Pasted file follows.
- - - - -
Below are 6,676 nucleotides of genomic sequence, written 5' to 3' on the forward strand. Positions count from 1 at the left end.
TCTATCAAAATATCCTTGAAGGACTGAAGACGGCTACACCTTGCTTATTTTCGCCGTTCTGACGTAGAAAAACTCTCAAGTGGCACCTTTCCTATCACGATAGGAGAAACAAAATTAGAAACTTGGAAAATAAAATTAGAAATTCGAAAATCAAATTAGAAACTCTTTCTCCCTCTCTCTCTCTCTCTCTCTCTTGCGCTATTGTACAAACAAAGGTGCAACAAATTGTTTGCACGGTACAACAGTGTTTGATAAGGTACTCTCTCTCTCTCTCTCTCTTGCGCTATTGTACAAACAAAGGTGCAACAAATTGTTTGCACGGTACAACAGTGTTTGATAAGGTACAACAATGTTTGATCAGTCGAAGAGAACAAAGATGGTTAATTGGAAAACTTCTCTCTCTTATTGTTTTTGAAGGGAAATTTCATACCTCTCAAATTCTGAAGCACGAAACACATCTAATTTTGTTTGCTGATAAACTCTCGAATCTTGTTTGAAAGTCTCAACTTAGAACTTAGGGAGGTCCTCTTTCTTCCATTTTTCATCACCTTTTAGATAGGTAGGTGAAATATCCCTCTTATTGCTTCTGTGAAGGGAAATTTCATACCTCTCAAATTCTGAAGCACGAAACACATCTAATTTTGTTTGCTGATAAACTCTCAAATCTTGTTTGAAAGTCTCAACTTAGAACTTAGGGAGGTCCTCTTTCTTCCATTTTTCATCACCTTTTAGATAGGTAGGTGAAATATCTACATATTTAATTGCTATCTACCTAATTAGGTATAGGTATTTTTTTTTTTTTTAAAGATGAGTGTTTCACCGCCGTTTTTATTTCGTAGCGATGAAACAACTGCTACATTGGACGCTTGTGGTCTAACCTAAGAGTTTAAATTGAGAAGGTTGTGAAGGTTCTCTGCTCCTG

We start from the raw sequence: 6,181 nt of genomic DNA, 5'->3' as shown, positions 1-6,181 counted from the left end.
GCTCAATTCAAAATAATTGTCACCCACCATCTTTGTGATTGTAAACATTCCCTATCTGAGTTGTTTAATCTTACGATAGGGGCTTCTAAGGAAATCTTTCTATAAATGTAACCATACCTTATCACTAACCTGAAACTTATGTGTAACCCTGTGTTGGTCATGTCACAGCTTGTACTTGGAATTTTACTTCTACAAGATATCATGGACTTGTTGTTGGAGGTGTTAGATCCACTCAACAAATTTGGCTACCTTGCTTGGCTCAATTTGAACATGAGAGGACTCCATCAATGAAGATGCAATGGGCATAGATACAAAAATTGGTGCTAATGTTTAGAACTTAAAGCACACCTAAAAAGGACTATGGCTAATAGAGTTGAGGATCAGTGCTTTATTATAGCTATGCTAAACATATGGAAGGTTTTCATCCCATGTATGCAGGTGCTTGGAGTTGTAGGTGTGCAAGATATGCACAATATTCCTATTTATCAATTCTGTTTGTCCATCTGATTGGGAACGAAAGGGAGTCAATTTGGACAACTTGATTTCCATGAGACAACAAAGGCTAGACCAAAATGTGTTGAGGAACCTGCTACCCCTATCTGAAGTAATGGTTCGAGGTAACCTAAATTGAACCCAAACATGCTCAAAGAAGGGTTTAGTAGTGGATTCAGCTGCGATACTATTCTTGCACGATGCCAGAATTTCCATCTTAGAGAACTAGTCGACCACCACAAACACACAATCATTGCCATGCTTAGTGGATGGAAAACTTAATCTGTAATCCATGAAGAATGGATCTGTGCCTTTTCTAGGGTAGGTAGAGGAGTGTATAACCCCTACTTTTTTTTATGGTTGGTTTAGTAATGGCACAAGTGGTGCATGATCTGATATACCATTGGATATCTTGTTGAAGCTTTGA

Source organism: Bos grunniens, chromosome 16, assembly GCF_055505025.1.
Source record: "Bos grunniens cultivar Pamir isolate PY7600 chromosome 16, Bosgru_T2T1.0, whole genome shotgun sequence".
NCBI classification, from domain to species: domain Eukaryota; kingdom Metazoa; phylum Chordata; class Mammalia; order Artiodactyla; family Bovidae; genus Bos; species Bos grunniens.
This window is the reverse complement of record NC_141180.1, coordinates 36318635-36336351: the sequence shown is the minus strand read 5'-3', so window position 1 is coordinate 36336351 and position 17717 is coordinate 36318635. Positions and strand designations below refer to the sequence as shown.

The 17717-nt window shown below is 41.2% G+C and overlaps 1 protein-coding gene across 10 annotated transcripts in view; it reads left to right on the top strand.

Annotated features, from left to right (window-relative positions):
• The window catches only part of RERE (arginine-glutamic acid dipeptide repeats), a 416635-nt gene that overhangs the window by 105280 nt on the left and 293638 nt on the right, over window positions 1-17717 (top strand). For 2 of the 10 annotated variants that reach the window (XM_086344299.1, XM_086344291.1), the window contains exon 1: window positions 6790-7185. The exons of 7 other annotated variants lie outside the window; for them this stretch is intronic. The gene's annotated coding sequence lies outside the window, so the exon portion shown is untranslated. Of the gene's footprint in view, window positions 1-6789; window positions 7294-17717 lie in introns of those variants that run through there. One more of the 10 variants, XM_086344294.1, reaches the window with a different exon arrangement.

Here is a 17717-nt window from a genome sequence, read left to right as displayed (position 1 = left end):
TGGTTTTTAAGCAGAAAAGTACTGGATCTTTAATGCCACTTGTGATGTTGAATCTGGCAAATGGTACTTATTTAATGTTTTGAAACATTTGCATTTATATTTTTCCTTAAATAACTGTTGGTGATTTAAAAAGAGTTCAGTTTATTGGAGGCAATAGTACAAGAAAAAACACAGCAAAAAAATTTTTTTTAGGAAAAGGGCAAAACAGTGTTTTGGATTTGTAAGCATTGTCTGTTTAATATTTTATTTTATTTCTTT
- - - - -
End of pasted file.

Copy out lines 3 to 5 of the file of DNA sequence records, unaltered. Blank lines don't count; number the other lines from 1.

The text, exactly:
We start from the raw sequence: 6,181 nt of genomic DNA, 5'->3' as shown, positions 1-6,181 counted from the left end.
GCTCAATTCAAAATAATTGTCACCCACCATCTTTGTGATTGTAAACATTCCCTATCTGAGTTGTTTAATCTTACGATAGGGGCTTCTAAGGAAATCTTTCTATAAATGTAACCATACCTTATCACTAACCTGAAACTTATGTGTAACCCTGTGTTGGTCATGTCACAGCTTGTACTTGGAATTTTACTTCTACAAGATATCATGGACTTGTTGTTGGAGGTGTTAGATCCACTCAACAAATTTGGCTACCTTGCTTGGCTCAATTTGAACATGAGAGGACTCCATCAATGAAGATGCAATGGGCATAGATACAAAAATTGGTGCTAATGTTTAGAACTTAAAGCACACCTAAAAAGGACTATGGCTAATAGAGTTGAGGATCAGTGCTTTATTATAGCTATGCTAAACATATGGAAGGTTTTCATCCCATGTATGCAGGTGCTTGGAGTTGTAGGTGTGCAAGATATGCACAATATTCCTATTTATCAATTCTGTTTGTCCATCTGATTGGGAACGAAAGGGAGTCAATTTGGACAACTTGATTTCCATGAGACAACAAAGGCTAGACCAAAATGTGTTGAGGAACCTGCTACCCCTATCTGAAGTAATGGTTCGAGGTAACCTAAATTGAACCCAAACATGCTCAAAGAAGGGTTTAGTAGTGGATTCAGCTGCGATACTATTCTTGCACGATGCCAGAATTTCCATCTTAGAGAACTAGTCGACCACCACAAACACACAATCATTGCCATGCTTAGTGGATGGAAAACTTAATCTGTAATCCATGAAGAATGGATCTGTGCCTTTTCTAGGGTAGGTAGAGGAGTGTATAACCCCTACTTTTTTTTATGGTTGGTTTAGTAATGGCACAAGTGGTGCATGATCTGATATACCATTGGATATCTTGTTGAAGCTTTGA

Source organism: Bos grunniens, chromosome 16, assembly GCF_055505025.1.